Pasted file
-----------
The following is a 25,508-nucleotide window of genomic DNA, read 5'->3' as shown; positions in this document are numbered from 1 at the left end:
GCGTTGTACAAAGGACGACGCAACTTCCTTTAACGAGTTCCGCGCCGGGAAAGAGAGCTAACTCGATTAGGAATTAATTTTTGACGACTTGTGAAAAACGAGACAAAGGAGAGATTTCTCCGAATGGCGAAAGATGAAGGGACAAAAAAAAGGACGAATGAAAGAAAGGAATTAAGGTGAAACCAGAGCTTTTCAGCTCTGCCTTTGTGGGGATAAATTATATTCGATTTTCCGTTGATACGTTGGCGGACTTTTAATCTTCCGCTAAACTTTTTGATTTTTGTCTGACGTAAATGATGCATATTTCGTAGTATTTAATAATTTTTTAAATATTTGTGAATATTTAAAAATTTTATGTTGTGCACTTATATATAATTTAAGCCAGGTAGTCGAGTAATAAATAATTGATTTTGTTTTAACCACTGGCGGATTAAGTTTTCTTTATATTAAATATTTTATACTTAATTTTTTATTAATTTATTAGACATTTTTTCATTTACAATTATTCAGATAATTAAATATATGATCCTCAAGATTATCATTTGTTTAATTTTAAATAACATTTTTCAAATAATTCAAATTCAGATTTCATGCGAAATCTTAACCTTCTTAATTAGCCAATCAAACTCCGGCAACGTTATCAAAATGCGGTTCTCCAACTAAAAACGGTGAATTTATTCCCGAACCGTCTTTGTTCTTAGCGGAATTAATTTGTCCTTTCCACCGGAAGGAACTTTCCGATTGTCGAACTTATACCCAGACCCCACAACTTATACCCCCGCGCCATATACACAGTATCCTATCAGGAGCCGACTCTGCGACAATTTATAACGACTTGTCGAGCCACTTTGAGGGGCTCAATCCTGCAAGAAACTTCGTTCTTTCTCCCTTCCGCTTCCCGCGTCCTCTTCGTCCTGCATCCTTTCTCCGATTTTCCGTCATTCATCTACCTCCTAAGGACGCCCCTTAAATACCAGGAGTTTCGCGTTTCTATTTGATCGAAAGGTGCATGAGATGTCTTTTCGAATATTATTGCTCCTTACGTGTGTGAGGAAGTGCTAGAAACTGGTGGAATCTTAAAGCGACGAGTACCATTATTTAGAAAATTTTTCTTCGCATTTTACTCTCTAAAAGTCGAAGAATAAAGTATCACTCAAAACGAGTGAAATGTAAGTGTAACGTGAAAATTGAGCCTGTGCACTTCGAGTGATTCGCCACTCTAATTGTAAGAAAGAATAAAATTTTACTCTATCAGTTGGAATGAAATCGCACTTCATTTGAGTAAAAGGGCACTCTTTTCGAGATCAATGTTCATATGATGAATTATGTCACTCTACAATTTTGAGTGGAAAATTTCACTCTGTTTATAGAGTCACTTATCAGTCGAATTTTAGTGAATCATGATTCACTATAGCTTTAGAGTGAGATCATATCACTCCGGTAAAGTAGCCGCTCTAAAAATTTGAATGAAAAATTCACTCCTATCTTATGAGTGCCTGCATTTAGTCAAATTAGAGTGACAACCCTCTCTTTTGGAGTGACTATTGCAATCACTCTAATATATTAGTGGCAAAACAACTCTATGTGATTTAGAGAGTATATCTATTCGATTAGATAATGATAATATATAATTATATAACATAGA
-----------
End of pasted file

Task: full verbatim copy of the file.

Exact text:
The following is a 25,508-nucleotide window of genomic DNA, read 5'->3' as shown; positions in this document are numbered from 1 at the left end:
GCGTTGTACAAAGGACGACGCAACTTCCTTTAACGAGTTCCGCGCCGGGAAAGAGAGCTAACTCGATTAGGAATTAATTTTTGACGACTTGTGAAAAACGAGACAAAGGAGAGATTTCTCCGAATGGCGAAAGATGAAGGGACAAAAAAAAGGACGAATGAAAGAAAGGAATTAAGGTGAAACCAGAGCTTTTCAGCTCTGCCTTTGTGGGGATAAATTATATTCGATTTTCCGTTGATACGTTGGCGGACTTTTAATCTTCCGCTAAACTTTTTGATTTTTGTCTGACGTAAATGATGCATATTTCGTAGTATTTAATAATTTTTTAAATATTTGTGAATATTTAAAAATTTTATGTTGTGCACTTATATATAATTTAAGCCAGGTAGTCGAGTAATAAATAATTGATTTTGTTTTAACCACTGGCGGATTAAGTTTTCTTTATATTAAATATTTTATACTTAATTTTTTATTAATTTATTAGACATTTTTTCATTTACAATTATTCAGATAATTAAATATATGATCCTCAAGATTATCATTTGTTTAATTTTAAATAACATTTTTCAAATAATTCAAATTCAGATTTCATGCGAAATCTTAACCTTCTTAATTAGCCAATCAAACTCCGGCAACGTTATCAAAATGCGGTTCTCCAACTAAAAACGGTGAATTTATTCCCGAACCGTCTTTGTTCTTAGCGGAATTAATTTGTCCTTTCCACCGGAAGGAACTTTCCGATTGTCGAACTTATACCCAGACCCCACAACTTATACCCCCGCGCCATATACACAGTATCCTATCAGGAGCCGACTCTGCGACAATTTATAACGACTTGTCGAGCCACTTTGAGGGGCTCAATCCTGCAAGAAACTTCGTTCTTTCTCCCTTCCGCTTCCCGCGTCCTCTTCGTCCTGCATCCTTTCTCCGATTTTCCGTCATTCATCTACCTCCTAAGGACGCCCCTTAAATACCAGGAGTTTCGCGTTTCTATTTGATCGAAAGGTGCATGAGATGTCTTTTCGAATATTATTGCTCCTTACGTGTGTGAGGAAGTGCTAGAAACTGGTGGAATCTTAAAGCGACGAGTACCATTATTTAGAAAATTTTTCTTCGCATTTTACTCTCTAAAAGTCGAAGAATAAAGTATCACTCAAAACGAGTGAAATGTAAGTGTAACGTGAAAATTGAGCCTGTGCACTTCGAGTGATTCGCCACTCTAATTGTAAGAAAGAATAAAATTTTACTCTATCAGTTGGAATGAAATCGCACTTCATTTGAGTAAAAGGGCACTCTTTTCGAGATCAATGTTCATATGATGAATTATGTCACTCTACAATTTTGAGTGGAAAATTTCACTCTGTTTATAGAGTCACTTATCAGTCGAATTTTAGTGAATCATGATTCACTATAGCTTTAGAGTGAGATCATATCACTCCGGTAAAGTAGCCGCTCTAAAAATTTGAATGAAAAATTCACTCCTATCTTATGAGTGCCTGCATTTAGTCAAATTAGAGTGACAACCCTCTCTTTTGGAGTGACTATTGCAATCACTCTAATATATTAGTGGCAAAACAACTCTATGTGATTTAGAGAGTATATCTATTCGATTAGATAATGATAATATATAATTATATAACATAGA